Our core values reflect the personality of our organization. Along with our core beliefs, they are the fundamental principles and realities that we stand for. While our mission is the “what” and “why” of our existence, our values define who we are and how we go about our mission.
1. Personal Wholeness
We are committed to being a community who seeks wholeness. God created us as integrated beings: social, emotional, physical, and spiritual creatures. But the fall brought about massive disintegration–every aspect of our being was corrupted. However, in Christ, we are being renewed in the image of God (Col. 3:9-10). Therefore, we value the whole person by nurturing relationships, pursuing emotional well-being, caring for physical needs, and prioritizing our daily walk with Christ. This shapes not only our personal lives, but our organizational culture.
2. Common Good
We are committed to being a community who seeks the common good of all. This has been God’s will for his covenant people throughout history. God’s promise to the children of Abraham was to bless them so that they might be a blessing to all nations (Gen. 12:1-3). While in exile in Babylon, God’s people were to seek the peace and prosperity of the city in which they lived (Jer. 29:7). We also live in exile (1 Pet. 1:1, 11), and are called to seek the good of all people (Gal. 6:10), imaging our Heavenly Father who is good to all (Psalm 145:9) and sends rain on the just and the unjust (Matt. 5:45). We love the cities in which we live and seek to pursue the common good.
3. Uncommon Generosity
We are committed to being a community who extends generosity to those around us. Since we are recipients of lavish grace from God, we are commissioned to be gracious and generous to others (2 Cor. 8:8-9). Christ’s self-giving is our model for how we give all of our resources, including our time, energy, and talent. Generosity is also exemplified in the warm hospitality we offer to others. We seek to live out generosity in our personal interactions, the excellence of our planning, and the beauty of our surroundings.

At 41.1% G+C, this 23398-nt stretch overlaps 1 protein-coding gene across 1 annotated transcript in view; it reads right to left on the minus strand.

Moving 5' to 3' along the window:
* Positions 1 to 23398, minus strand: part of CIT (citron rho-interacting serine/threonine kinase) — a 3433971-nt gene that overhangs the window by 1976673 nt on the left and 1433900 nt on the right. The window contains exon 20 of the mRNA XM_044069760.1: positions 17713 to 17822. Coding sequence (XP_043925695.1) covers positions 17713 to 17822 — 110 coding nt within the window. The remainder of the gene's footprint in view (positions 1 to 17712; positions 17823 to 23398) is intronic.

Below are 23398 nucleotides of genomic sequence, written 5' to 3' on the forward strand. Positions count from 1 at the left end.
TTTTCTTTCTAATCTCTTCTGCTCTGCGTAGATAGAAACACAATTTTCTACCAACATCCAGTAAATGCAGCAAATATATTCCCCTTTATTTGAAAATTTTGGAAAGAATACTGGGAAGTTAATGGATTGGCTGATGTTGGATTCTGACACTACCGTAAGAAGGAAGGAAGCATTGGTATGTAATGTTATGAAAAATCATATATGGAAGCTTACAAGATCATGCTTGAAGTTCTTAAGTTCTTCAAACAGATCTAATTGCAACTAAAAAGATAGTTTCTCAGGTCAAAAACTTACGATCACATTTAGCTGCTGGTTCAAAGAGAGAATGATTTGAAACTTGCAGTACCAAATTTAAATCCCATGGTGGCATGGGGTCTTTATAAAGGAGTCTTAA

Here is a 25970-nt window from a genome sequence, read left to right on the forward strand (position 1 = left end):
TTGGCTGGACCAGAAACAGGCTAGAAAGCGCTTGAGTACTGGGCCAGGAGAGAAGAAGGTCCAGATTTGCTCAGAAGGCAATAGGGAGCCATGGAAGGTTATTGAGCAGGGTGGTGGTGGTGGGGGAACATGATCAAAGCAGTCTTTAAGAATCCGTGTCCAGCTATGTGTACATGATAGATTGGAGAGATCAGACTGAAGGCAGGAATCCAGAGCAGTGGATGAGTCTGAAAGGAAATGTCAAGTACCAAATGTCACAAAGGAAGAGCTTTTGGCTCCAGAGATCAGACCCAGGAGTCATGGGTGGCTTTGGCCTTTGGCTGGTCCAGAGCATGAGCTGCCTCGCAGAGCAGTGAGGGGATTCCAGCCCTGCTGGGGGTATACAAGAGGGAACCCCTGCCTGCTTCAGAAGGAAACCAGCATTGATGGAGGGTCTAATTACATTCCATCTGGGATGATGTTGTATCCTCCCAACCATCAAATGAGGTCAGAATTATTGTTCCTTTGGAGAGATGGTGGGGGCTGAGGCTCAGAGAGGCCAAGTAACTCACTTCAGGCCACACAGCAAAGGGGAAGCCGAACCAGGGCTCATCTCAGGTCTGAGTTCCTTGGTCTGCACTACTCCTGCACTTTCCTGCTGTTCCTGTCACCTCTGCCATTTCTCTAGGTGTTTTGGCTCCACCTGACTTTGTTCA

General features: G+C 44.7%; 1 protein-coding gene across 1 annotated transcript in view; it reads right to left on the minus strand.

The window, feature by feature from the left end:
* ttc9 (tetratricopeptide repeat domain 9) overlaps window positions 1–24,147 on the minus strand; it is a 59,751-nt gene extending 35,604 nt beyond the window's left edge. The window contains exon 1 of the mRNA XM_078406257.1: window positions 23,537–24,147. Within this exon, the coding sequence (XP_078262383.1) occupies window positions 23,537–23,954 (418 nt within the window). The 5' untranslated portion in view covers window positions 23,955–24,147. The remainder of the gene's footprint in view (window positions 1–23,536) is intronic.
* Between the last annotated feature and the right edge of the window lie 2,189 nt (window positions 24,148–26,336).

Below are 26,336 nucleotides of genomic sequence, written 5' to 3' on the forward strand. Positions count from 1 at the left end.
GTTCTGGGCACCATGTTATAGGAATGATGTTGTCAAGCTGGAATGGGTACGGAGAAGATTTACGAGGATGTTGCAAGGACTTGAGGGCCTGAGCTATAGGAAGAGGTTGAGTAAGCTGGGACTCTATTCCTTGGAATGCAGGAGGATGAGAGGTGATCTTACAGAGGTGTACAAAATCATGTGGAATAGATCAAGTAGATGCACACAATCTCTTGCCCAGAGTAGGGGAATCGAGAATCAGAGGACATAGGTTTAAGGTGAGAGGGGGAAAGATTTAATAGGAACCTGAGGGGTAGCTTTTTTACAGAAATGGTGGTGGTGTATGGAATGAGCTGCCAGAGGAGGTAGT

4. Entrepreneurial Mindset
We are committed to being a community who has a mindset of innovation. We have an instinct to create new things and are open to unexpected ways to serve and create value. We take risks and try experiments in an effort to constantly improve. We are always asking, “What did we learn?” and “How can we make this better?” This leads us to be a collaborative community, a place where we invite and give constructive feedback.
5. Individual Dignity
We are committed to being a community who shows respect for all people. Since we are image bearers of God, we believe that all people deserve to be treated with dignity and respect. This means we listen across the organization, don’t belittle or ignore anyone’s voice, and seek to understand before being understood. In addition, we respect each individual’s freedom and autonomy in doing their work in order to create a culture of empowerment and trust.
6. Humble Confidence
We are committed to being a community who exemplifies humility, while holding firm convictions. This is not a paradox. The cross of Christ humbles us and the resurrection of Christ gives us great confidence. These attitudes lead us to live with a hopeful realism. We remain hopeful, believing that redemptive change is possible even while we are realistic given our understanding of human limitations as we await the consummation of all things. This means we are not arrogant or divisive in stating our convictions, or triumphalistic in our expectations. Instead, we engage our world with humble confidence.
7. Diverse Perspectives
We are committed to being a community who pursues diverse voices in the conversation around faith, work, and economics. While we are committed to a set of core beliefs, we acknowledge that different racial, denominational, and socioeconomic groups approach these issues with different perspectives. We value these differences, and believe there is great opportunity for wisdom and unity as we listen and learn from each other. This has implications for speakers we choose, participants we invite, staff we hire, and groups we engage.